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Posts Tagged ‘Sei Shonagon’

I have wanted to read Sei Shōnagon’sThe Pillow Book‘ ever since I discovered it. I picked it up recently and read it slowly and finished reading it yesterday.

Sei Shōnagon lived around a thousand years back in the Japan of the Heian era. She served the Japanese empress of that time. One day someone got the empress a big bundle of paper as a gift and the empress gave it to Shōnagon, and Shōnagon decided to write on it, recounting anecdotes and sharing experiences and her thoughts on different topics. The book is like a diary and shows a detailed description of court life of those times. In addition to anecdotes and experiences and stories, the book has lists. Lots of lists. There are different kinds of lists in the book. Some are simple, like lists of mountains, rivers, gardens, forests. They are deceptively simple though. Because they all have poetic associations to classical Japanese and Chinese poetry or famous stories. The second kind of list is descriptive. In those lists, Shōnagon shares things that bring joy, that are beautiful, that are annoying. These lists are charming and make us smile and we can relate to them even after a thousand years from the time they were written. Some of the lists describe beautiful experiences and images and scenes. These lists are beautiful, and they bring a lot of joy and delight if we read them slowly and linger on. This third kind of list was my favourite. I will share some excerpts here from this kind of list.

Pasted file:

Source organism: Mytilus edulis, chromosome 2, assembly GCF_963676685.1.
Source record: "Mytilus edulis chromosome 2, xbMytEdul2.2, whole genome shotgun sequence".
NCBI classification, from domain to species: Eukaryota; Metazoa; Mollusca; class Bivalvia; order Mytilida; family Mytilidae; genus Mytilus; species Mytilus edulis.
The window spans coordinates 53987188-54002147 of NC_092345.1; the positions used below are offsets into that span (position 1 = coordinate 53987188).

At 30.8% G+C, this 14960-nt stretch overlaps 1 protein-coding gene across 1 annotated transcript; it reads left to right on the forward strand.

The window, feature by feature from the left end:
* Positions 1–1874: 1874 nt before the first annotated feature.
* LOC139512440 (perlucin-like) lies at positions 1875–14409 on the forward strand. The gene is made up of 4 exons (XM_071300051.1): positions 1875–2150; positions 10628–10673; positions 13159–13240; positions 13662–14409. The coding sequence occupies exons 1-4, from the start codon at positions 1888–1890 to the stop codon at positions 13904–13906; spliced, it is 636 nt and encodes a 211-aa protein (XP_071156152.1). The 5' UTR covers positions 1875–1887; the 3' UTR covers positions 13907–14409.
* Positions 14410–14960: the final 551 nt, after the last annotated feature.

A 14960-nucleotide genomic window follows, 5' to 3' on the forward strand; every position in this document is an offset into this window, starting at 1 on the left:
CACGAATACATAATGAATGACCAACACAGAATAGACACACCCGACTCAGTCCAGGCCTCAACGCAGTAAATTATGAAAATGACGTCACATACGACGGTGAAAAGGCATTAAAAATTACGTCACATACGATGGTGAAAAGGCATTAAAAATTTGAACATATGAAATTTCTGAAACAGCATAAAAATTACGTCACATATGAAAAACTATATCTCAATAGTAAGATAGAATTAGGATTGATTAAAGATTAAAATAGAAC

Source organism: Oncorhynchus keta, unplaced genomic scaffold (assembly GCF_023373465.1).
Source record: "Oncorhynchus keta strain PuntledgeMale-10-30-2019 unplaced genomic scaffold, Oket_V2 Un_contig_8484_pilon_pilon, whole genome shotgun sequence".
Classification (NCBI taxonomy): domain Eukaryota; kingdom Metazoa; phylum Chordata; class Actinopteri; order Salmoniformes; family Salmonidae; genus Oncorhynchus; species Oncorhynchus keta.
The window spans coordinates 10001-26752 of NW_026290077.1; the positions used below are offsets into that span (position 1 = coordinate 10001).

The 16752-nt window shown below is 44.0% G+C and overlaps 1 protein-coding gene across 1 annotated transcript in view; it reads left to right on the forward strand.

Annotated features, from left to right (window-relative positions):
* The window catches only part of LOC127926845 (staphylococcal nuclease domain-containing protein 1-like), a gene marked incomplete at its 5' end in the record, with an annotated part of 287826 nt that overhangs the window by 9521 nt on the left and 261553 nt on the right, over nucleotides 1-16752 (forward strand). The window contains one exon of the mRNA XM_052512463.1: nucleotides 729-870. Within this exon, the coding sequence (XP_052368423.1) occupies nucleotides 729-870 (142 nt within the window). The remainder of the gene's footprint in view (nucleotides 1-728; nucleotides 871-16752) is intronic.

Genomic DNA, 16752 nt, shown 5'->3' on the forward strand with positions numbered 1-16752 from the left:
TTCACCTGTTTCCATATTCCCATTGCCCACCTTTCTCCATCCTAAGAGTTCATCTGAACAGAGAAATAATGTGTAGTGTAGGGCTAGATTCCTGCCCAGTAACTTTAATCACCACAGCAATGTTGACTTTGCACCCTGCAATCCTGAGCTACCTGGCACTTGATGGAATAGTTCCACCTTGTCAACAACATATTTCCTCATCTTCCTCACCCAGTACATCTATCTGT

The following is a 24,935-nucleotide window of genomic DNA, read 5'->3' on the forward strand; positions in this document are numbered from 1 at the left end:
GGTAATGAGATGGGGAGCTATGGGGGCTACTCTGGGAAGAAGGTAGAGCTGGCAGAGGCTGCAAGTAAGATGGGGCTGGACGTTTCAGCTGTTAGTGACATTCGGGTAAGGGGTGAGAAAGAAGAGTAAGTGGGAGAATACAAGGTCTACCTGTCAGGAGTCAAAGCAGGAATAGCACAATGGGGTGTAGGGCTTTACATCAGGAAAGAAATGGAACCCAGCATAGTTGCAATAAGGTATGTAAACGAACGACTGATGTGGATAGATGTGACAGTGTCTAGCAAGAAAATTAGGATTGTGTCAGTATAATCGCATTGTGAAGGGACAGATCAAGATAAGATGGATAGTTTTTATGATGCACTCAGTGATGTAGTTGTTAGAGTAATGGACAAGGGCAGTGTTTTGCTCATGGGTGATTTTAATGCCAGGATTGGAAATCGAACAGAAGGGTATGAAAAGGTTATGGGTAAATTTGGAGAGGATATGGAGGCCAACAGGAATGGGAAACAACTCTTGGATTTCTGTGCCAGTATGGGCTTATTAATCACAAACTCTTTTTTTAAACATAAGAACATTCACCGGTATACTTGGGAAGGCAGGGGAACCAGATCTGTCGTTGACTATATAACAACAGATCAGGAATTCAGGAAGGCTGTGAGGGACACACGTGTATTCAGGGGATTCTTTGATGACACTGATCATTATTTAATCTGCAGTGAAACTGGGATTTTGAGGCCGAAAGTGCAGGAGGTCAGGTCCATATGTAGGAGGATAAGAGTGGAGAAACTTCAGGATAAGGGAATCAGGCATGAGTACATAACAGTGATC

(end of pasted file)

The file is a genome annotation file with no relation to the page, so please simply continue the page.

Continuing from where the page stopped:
“A beautifully arranged brazier with fire burning, its rim swept clean of ash, the firelight revealing the painting on its inner surface, is a most delightful sight.”

“Delightful too to hear the soft sound of fire tongs being gently pushed into the ash of the brazier, and sense from this the presence of someone who isn’t yet asleep.”

“It’s also very elegant the way, when the gentlewomen are gathered seated here and there in the room talking, you hear the silk rustle of people as they leave or enter and, though it’s only a soft sound, you can guess who each one would be.”

“Late that night, I woke and was deeply moved at the sight of the moonlight shining in through a window and casting its white light over the bedclothes of the sleeping forms around me. This is precisely the sort of moment when people compose poems.”

“The setting sun. Just after it’s set, it’s very moving to see how a reddish light lingers along the rim of the mountains, with pale yellow clouds trailing in the sky above.”

“Endearingly lovely things – A sparrow coming fluttering down to the nest when her babies are cheeping for her.”

There are pages and pages of these beautiful, soft, delicate images and they give us a lot of pleasure. I loved reading them and dreaming about them.

You can find more of these charming images in my previous post here.